Subconscious threat processing and cannabidiol: A randomized controlled trial.
Type of DegreePhD Dissertation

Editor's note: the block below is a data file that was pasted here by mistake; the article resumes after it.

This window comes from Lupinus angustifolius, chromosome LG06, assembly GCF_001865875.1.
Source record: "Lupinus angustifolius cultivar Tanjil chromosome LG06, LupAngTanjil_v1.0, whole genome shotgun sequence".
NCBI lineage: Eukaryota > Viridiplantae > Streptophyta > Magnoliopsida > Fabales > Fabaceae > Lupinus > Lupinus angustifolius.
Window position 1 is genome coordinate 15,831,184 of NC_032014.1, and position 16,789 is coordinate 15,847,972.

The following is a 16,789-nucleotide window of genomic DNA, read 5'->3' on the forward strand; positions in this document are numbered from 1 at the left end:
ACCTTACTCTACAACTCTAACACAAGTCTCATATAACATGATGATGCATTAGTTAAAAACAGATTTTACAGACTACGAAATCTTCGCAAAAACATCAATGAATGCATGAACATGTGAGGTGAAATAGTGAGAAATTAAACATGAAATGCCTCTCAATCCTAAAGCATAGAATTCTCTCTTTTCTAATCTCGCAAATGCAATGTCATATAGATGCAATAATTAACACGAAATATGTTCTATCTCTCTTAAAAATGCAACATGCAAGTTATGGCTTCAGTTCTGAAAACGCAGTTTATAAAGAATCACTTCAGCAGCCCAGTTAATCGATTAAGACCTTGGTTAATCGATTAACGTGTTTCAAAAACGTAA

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Over the past two decades, neuroimaging researchers have produced strong evidence in support of a network of regions in the human brain which are responsive to socially salient threat signals in the form of fearful facial expressions even when such signals are presented outside the bounds of conscious awareness. Independent of the exploration of the neural substrate of non-conscious threat processing, research into the psychopharmacology of cannabis has revealed a that the major, non-psychoactive cannabinoid found in cannabis – cannabidiol (CBD) – attenuates the normal neural response to consciously presented fearful faces. However, no study to date has examined the effect of cannabidiol on the neural processing of fearful faces presented below the level of conscious awareness. In the current study, I planned to examine the impact of a single, orally administered dose of cannabidiol on the neural response to fearful faces presented below the normal threshold for conscious awareness in the context of a double-blind, placebo-controlled randomized controlled crossover trial in a sample of normal, healthy participants. Based on the literature reviewed in the introduction of Chapter 4, I hypothesized that CBD would attenuate the activity of three distinct brain regions previously implicated in the processing of fearful faces – the amygdala, anterior cingulate cortex, and superior temporal sulcus – while participants view subliminally presented fearful faces. Potential implications are discussed at the conclusion of the manuscript.